However, the Wirangu, Kokatha and Guburn man, who is a father of five, says he returned with feelings of shame and humiliation that left him angry, paranoid, secretive and “feeling drained and lethargic”. Betts says the emotional fallout immediately began to harm his family relationships from him. His partner, Anna, noticed “the extent of my distress”, Betts writes. “Anna noticed I was starting to get snappy at the kids and I started getting really bad anxiety,” he says.
That’s when the couple sat down and talked about what had happened.
The ‘power stance’
The Adelaide Crows began working with the leadership training group midway through the 2017 season, Betts writes.
“This mind training was centered, mainly, around us being ‘warriors’ – things like inner-voice, dominance, mindset.”
Betts was reluctant to buy into these early programs and their “one-size-fits-all approach” over players from diverse backgrounds. As a designated leader, Betts felt he needed to check in on the wellbeing of his younger Indigenous teammates.
After the Crows lost successive games in the 2017 season, Betts says the training group reviewed game videos and claimed they had identified where the playing squad had lost these games. At fault was the way players had run through the supporters’ banner onto the ground, they said.
“Apparently, our facial expressions weren’t up to game mode,” Betts writes. The playing group was made to practice their facial expressions, he says.
Another mind-training technique Betts found concerning was intended to emphasize the players’ masculinity. The exercise involved the players forming a circle, making eye contact with one another, and screaming obscenities. Betts says elements of the program make him cringe in hindsight.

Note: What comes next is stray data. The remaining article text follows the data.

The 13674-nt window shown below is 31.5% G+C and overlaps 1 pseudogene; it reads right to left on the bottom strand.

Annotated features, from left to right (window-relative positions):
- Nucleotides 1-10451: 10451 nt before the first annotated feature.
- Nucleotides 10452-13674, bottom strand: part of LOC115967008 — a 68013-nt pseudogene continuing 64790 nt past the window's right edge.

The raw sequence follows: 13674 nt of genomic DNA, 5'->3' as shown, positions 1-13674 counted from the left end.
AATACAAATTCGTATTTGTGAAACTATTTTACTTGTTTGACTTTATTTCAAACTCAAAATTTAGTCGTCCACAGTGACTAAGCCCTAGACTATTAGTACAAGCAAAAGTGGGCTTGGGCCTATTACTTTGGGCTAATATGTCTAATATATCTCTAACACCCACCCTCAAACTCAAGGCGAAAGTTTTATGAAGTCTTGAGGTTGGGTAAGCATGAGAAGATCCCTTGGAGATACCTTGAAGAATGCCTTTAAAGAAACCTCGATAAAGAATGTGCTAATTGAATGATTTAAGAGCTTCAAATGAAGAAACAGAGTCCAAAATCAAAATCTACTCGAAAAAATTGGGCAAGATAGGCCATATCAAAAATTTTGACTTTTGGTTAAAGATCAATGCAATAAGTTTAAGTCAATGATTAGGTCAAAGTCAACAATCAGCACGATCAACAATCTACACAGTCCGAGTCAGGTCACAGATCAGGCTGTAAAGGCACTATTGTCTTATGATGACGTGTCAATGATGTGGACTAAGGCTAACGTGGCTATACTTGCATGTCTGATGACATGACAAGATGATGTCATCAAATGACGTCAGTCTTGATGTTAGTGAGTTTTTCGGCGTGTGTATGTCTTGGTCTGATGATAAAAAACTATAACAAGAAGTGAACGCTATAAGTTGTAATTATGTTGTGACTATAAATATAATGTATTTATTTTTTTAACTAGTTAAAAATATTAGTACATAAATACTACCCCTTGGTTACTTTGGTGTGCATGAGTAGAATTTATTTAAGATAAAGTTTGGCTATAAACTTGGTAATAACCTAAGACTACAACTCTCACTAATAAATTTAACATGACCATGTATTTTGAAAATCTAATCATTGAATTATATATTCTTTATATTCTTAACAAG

“One of the young fullas said to me, ‘I see you as an Uncle. I don’t really like screaming “f— you” at you’. In our culture, from a young age, our older people are a model of respect to our kids and we quickly learn to reciprocate that respect back towards our elders. In my view, some of the younger brothers were getting wala [angry] with these leadership specialists.”
“For me, it didn’t make any sense for the leadership specialists to try and increase my angry man energy, or whatever the f— it was they were after.”
Betts writes that on the eve of the 2017 final series, the mind-training instructors devised and implemented a technique for the team to present itself after it had run through the club banner onto the playing pitch. They called it “the power stance”, Betts says, which meant all 22 Crows players and coach Don Pyke standing with their arms down, slightly away from their sides, in a commanding posture.
Betts says the choreographed stance, which was intended to intimidate the game-day opposition, was even practiced at Crows training. The Crows deployed the trick before their qualifying and preliminary finals and came away from each of those games with the win, before slumping to a spectacular defeat in the grand finale.